The story behind the reunion of Andrew McCutchen and the Pittsburgh Pirates is a cool one.
The veteran outfielder was a free agent and texted Pirates owner Bob Nutting earlier this month that he was interested in returning to the franchise he starred with from 2009-17.
Nutting, in turn, informed general manager Ben Cherington of McCutchen’s desire of coming back to the Pirates five years after he was traded to the San Francisco Giants.
The two sides met and worked out a deal. On Friday afternoon, the one-year, $5-million contract will be formally signed at a news conference at PNC Park.
The Pirates rarely have good news to report and bringing back a franchise icon certainly qualifies as good news. Why they would hold the press conference on a Friday afternoon, a time that ensures less coverage from the media, is hard to understand.
In the public relations world, Friday afternoons are the time for “bad news dumps” because fewer people are paying attention.
Anyhow, they’re the Buccos and they always seem to do things differently than the rest of the world. Which might explain why they haven’t won a division title in 32 years or a postseason series in 45 years.
In some corners of the internet, Nutting is being hailed as a hero for bringing McCutchen back.
I suppose that’s one to look at it. I prefer to look at it like somebody walking down the street and being lucky enough to find a $20 bill on the sidewalk.
It doesn’t take skill to do that, just be someone’s lucky day.
It was McCutchen who got in contact with Nutting, not the other way around. Thus, it wasn’t as if it was Nutting’s idea.
While $5 million is a lot of money by the Pirates’ penurious standards, McCutchen took a pay cut to come back. He made $8.5 million last season while playing for the Milwaukee Brewers.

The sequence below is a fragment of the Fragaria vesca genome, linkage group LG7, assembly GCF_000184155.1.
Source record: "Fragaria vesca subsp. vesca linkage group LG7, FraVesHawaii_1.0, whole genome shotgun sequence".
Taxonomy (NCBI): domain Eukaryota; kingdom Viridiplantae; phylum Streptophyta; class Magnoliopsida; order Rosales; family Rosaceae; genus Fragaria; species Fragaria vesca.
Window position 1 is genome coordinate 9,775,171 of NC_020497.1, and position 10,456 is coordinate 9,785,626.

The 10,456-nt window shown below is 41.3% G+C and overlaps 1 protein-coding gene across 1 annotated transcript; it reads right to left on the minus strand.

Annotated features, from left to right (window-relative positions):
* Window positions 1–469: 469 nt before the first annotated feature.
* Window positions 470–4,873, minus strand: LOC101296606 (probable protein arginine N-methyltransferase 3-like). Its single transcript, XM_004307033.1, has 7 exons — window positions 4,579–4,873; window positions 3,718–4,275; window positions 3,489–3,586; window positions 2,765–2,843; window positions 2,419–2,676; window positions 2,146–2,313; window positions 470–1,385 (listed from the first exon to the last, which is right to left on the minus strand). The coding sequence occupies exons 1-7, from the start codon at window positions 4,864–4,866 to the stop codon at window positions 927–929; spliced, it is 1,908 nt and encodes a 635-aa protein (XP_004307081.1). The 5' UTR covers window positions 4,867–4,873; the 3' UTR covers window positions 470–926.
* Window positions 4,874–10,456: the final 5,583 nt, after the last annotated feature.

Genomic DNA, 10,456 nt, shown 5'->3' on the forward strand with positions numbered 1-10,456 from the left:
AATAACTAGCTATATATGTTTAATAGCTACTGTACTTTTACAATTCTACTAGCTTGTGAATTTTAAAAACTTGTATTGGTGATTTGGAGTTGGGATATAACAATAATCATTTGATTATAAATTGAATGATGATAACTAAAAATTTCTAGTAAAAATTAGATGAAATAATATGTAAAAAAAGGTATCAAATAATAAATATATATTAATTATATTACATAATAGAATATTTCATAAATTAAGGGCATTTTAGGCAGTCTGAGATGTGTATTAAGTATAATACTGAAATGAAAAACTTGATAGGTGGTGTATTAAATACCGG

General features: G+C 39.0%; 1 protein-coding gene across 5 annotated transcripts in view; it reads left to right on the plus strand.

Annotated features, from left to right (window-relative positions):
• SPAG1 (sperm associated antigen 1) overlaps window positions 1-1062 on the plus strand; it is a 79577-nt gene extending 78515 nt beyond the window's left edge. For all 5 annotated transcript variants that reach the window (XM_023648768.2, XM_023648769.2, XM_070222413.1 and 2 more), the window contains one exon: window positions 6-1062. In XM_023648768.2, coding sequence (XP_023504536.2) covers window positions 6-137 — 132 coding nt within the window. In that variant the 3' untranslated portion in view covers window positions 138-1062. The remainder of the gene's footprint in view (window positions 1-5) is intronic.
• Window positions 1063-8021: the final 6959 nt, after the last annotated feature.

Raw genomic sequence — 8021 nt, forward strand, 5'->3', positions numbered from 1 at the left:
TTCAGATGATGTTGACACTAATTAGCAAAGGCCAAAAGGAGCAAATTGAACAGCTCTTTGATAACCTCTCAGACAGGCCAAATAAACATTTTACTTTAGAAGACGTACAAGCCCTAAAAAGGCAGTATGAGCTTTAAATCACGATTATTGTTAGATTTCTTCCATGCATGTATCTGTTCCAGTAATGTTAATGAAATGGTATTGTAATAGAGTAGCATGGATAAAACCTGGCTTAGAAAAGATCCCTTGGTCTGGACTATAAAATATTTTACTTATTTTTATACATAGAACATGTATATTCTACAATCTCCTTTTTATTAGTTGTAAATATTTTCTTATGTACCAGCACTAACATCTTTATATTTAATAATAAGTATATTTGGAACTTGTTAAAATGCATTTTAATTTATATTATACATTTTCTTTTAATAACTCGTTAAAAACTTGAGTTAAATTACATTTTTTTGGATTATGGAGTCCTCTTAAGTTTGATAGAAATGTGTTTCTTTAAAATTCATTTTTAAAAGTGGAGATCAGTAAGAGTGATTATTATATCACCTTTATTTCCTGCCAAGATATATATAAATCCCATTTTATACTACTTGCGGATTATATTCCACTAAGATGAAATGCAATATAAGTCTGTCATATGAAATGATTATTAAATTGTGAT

Granted, McCutchen wasn’t a hot commodity on the free agent market as a 36-year-old. He had been connected to the Los Angeles Dodgers and Tampa Bay Rays in rumors but that was about it.
Still, it was McCutchen who initiated conversations with the Pirates.
There are also indications that not everyone in the Pirates’ baseball operations is necessarily on board with signing McCutchen.
The Pirates already have nine outfielders on their 40-man roster before officially adding McCutchen. Some in the brain trust are concerned that McCutchen might take away at-bats and development time from such young outfielders as Jack Suwinski, Cal Mitchell and Canaan Smith-Njigba.
It does speak well to Nutting that he was receptive to McCutchen’s overtures. However, that doesn’t mean he is a hero.
After all, this homecoming didn’t really have to ever take place. When former GM Neal Huntington decided to trade McCutchen, Nutting could have blocked it.